The Marco Effect x2

marcoThe Marco Effect
by Jussi Adler-Olsen (Denmark)
2014/ (496 pages)
read by Graeme Malcolm 15h 25m
rating A / detective
(5th in the Dept. Q series)

Second readings are often very profitable so as “leader” of an upcoming discussion I took a quick reread of The Marco Effect.

You bet!  Now that I have some idea of what’s going on it’s much better.  The introductory material – the set-up stuff, from the Prologue through Chapter 4 – is too long.  That really got me off on the wrong foot last time.  This time I understood those first chapters – what was going on and how it linked in.

Copenhagen is really just a big city along the lines of Dallas or something – equivalent populations – and there’s a crime element in both cities and much of it has to do with immigrants.   This is a huge theme in The Marco Effect.

Basically the plot is that several years prior a group of businessmen had scammed an African humanitarian effort to the tune of millions of dollars.  They covered their tracks and bad things happened to people who knew.  But one guy, William Stark,  got away and back to Copenhagen,  so the powers-that-be hired a criminal family of immigrants to have him killed.

One of the young members of that clan is a 15-year old boy named Marco.  In 2011 Marco decided he needed to run away from that little gypsy clan  and in doing so,  he found the body of the last victim of the businessmen.  Zola, the  charismatic and evil clan leader had had him killed and now Marco knew that.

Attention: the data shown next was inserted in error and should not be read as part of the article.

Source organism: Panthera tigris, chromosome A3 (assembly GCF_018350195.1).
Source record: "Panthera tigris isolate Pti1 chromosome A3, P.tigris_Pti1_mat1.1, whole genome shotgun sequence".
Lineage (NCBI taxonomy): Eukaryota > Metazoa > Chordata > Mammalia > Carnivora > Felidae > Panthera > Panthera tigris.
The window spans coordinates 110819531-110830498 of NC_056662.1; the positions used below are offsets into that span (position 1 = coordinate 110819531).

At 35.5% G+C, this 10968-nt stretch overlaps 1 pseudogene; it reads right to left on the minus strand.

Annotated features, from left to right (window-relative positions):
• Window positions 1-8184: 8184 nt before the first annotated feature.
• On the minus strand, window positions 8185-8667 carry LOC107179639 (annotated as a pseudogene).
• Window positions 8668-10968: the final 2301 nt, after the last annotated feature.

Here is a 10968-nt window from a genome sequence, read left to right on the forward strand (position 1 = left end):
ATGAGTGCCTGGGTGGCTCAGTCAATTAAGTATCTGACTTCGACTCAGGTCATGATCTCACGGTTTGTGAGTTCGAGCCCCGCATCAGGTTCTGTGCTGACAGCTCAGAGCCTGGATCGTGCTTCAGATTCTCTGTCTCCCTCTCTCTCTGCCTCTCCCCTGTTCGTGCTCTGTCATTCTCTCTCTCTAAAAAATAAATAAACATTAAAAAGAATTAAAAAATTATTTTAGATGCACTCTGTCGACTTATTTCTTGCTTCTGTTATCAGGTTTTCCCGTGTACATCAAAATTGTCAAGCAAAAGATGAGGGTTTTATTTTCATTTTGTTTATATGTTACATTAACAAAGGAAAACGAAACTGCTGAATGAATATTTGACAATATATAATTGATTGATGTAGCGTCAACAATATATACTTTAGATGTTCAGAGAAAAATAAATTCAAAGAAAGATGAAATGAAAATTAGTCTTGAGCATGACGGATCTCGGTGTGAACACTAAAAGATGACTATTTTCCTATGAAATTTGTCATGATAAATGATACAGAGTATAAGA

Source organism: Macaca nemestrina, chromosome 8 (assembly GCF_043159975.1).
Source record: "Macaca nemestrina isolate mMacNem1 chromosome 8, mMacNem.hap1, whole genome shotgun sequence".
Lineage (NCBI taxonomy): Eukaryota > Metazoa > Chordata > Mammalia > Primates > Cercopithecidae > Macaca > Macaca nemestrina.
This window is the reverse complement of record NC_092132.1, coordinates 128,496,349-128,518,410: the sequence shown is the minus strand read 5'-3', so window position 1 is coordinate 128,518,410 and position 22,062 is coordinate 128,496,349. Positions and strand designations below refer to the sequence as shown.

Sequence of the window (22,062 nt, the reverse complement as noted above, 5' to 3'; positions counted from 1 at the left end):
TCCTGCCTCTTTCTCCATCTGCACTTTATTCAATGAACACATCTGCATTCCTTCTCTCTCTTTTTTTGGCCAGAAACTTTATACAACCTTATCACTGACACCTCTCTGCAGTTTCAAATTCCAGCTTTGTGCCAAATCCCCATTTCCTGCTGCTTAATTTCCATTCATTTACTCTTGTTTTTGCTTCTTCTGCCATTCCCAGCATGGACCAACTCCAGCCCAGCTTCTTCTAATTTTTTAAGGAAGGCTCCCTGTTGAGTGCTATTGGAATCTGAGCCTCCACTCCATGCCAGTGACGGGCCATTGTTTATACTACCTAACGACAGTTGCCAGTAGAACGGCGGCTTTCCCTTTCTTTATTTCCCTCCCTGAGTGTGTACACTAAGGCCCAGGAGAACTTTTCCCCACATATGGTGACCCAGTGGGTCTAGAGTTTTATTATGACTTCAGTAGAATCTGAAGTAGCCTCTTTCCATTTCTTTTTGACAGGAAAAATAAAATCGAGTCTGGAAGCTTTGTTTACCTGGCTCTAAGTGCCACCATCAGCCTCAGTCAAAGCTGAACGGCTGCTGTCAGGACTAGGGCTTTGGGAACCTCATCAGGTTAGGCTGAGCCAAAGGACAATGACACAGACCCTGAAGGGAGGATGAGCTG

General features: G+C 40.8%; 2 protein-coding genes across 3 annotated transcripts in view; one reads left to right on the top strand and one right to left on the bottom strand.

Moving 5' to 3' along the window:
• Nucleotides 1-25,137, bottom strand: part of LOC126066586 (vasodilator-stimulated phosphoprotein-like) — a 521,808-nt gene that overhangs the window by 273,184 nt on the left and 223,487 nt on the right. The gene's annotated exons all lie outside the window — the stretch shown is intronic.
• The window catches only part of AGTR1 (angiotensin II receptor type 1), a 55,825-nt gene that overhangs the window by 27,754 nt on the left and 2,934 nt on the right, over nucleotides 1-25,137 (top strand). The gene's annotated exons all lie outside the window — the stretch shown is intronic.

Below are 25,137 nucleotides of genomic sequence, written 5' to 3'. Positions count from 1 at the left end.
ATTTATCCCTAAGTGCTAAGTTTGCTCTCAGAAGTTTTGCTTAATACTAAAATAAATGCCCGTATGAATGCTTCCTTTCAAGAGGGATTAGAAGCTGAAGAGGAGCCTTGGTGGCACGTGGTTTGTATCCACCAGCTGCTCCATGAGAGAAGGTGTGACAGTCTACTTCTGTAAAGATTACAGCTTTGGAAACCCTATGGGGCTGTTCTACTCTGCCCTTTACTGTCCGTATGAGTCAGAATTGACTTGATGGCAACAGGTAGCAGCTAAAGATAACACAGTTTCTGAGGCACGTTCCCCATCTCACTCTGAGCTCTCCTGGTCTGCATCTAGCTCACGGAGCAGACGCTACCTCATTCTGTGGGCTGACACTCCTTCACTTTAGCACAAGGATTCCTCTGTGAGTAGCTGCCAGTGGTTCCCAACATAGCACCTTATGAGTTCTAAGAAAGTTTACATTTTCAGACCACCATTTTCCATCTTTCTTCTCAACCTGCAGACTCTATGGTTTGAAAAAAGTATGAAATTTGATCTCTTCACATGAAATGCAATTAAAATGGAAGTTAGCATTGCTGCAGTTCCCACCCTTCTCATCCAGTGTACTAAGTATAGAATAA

Meanwhile the family of Stark has been searching for him and putting up posters.  Dept Q gets involved because he went missing a couple or three years prior but here he is in a TV clip.  And then they find Marco who really doesn’t want to be found by the police.

The story moves along back and forth between three time frames (2008, 2010 and 2011) and between the bankers,  Marco and Dept Q.  It’s pretty confusing.

Assam, a Syrian immigrant, is still the mysterious assistant to Carl Mørck the lead detective of Dept. Q while Rose the goth girl  is supposed to be a receptionist but has enlarged her duties.  This team provides some incredible plot of it’s own threading its way through the series.

Although there are some thoroughly “bad” guys,  nobody in this series is completely “good.”  Carl, Assam and Rose all have their little peccadillos.

Bottom line,  the book was much better the second time but still I think it’s too complex what with huge cast of criminal characters in complex financial and gangster activities.


The entrance to Pusher Town in Christiana


Statistics from fourth quarter 2013 show that 439,824 (77.3%) of the population of Copenhagen Municipality (central Copenhagen) were of Danish origin, 41,423 immigrants and 4,628 descendants from Western countries (8.1%), 56,026 immigrants and 27,099 descendants from non-Western countries (14.6%).[2]

The city’s service and trade sectors have developed while a number of banking and financial institutions have been established.

Perceived crime:

Immigrant Crime:


Q 1. – Have you read anything by Jussi Adler-Olsen prior to this one? – Which ones? Why not? How does this compare?

How does Adler-Olsen fare alongside Jo Nesbo, Henning Mankell, Stieg Larsson, Camilla Lackberg and/or others? Similarities or differences? Better or worse? Similar in what ways? Is there a “Scandinavian type” of crime novel? What would it be?
Q 2. Prologue – The Marco Effect opens in Cameroon, Africa, with Louis Fon, a good Bantu man, being killed by an angry chief because he might interfere with the ongoing corruption. But before Louis died he sent a text and then the chief steals the phone for his son. This is the Prelude.

Chapter 1 – Autumn 2008 –
In Chapter 1 the story moves to a high-placed Danish banker named Rene Erickson who has a scam regarding the funding of Cameroon going. The “coded” text message from Louis is received by William Stark, Rene’s employee, who tries to decipher it and Rene really dislikes Stark’s possible interference.